Kyle Shanahan embraces the challenge of replacing injured players

Mike Florio
ProFootball Talk on NBC Sports

The 49ers don’t have their starting tackles or their starting fullback for Sunday’s showdown with the Rams. 49ers coach Kyle Shanahan welcomes the task of coaching up his backups to perform at a high level.

“That’s what I think we all like about coaching is the challenge each week of putting together a game plan with your team and trying to practice it and get better at it and then see how good everyone does on it versus whatever their plans are on Sunday,” Shanahan told reporters on Friday. “That’s what I enjoy about coaching most. That’s why I enjoy the NFL and hope I never have to go recruit and things like that.”

Shanahan likely won’t have to worry about being relegated to college coaching, given his ability to craft next-level game plans at the highest level of the sport. And he embraces the challenges that come with coaching at the highest level of the sport.

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“It’s part of the NFL, you have injuries every year so you always have to adjust,” Shanahan said. “The more you get to go through those situations, I think, the better you get at doing it. The first time I had to deal with injuries as a coordinator, you think that there’s no chance, but you start to realize the more you’re in this league that that happens all the time, so you’ve got to deal with it. That’s why depth’s so important. That’s why you’re always working with guys, working with the practice squad, working with the first guy on the roster and the last guy on the roster. The true cliché of you’re always one play away from starting, it happens a lot.”

One of those guys will be new right tackle Daniel Brunskill, an AAF alumnus who has all of eight NFL regular-season snaps. Shanahan sees a lot of similarities between Brunskill and Justin Skule, who has been filling in for injured left tackle Joe Staley.

“That’s what was very encouraging about it,” Shanahan said. “Not trying to say the same things as I said about Skule, but it is very similar. It was not too big for [Brunskill]. When guys get thrown into these roles, not just the media eyes are all on them, but teammates’ eyes are all on them, too. They know how big of a deal it is, they know someone is doing something for the first time. When a guy does that and looks the same as he has every other day, that is encouraging. The moment won’t be too big. He’ll go out there, he’ll have some good plays, some bad plays and hopefully we can string more good than bad.”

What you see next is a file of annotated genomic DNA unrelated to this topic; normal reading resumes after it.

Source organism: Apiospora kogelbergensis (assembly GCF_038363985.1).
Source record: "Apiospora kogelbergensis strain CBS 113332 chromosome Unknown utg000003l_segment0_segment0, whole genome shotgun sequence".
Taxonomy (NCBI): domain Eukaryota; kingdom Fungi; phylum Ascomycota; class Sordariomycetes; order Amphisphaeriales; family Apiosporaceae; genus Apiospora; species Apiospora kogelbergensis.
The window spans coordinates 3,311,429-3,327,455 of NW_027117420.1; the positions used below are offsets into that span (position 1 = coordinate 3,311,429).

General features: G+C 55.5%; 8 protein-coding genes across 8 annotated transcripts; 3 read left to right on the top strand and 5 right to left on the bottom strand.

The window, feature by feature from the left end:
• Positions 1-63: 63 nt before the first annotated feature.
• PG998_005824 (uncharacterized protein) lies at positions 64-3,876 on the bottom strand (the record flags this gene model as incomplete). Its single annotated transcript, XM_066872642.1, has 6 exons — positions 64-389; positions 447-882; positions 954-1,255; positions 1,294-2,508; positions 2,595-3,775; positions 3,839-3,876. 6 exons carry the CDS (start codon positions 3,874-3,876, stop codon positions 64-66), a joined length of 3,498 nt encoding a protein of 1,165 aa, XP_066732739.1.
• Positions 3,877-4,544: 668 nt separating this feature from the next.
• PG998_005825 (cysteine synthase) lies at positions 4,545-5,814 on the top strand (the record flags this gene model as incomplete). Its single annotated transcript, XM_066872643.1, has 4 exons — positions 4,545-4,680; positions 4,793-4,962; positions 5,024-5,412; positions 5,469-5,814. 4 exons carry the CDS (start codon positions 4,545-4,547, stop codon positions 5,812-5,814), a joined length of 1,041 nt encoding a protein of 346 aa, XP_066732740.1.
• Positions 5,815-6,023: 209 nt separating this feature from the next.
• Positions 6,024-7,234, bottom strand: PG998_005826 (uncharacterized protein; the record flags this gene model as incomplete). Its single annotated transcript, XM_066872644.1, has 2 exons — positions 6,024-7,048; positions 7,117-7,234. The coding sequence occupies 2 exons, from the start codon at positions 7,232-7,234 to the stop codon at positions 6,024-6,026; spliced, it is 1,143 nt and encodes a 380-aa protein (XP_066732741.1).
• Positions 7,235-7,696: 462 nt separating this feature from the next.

Shanahan is encouraged by the fact that Skule and Brunskill are even-keeled and level-headed.

“I very rarely hear them talk,” Shanahan said, “which new guys are like that a little bit because Joe and [Mike] McGlinchey don’t give much time for anybody to talk. But those guys are part of the group. They’re quiet, but they go to work every day and that’s kind of how their demeanor is on the field too.”

That demeanor will be tested against the Rams, who surely will move guys like Aaron Donald and Dante Fowler all over the place, hoping to find a glaring weakness in the wall of blocking that can been exploited. Shanahan isn’t freaked out about that possibility, and his faith in the team’s backups will perhaps keep them from freaking out, too.

If it works, the 49ers can move to 5-0 and drop the Rams to 3-3, making it nearly impossible for the two-time defending NFC West champions to overcome both the 49ers and Seahawks and win the division title for the third straight year, forcing them to scramble for the No. 5 or No. 6 seed in a conference with plenty of solid teams that won’t be winning their own divisions.

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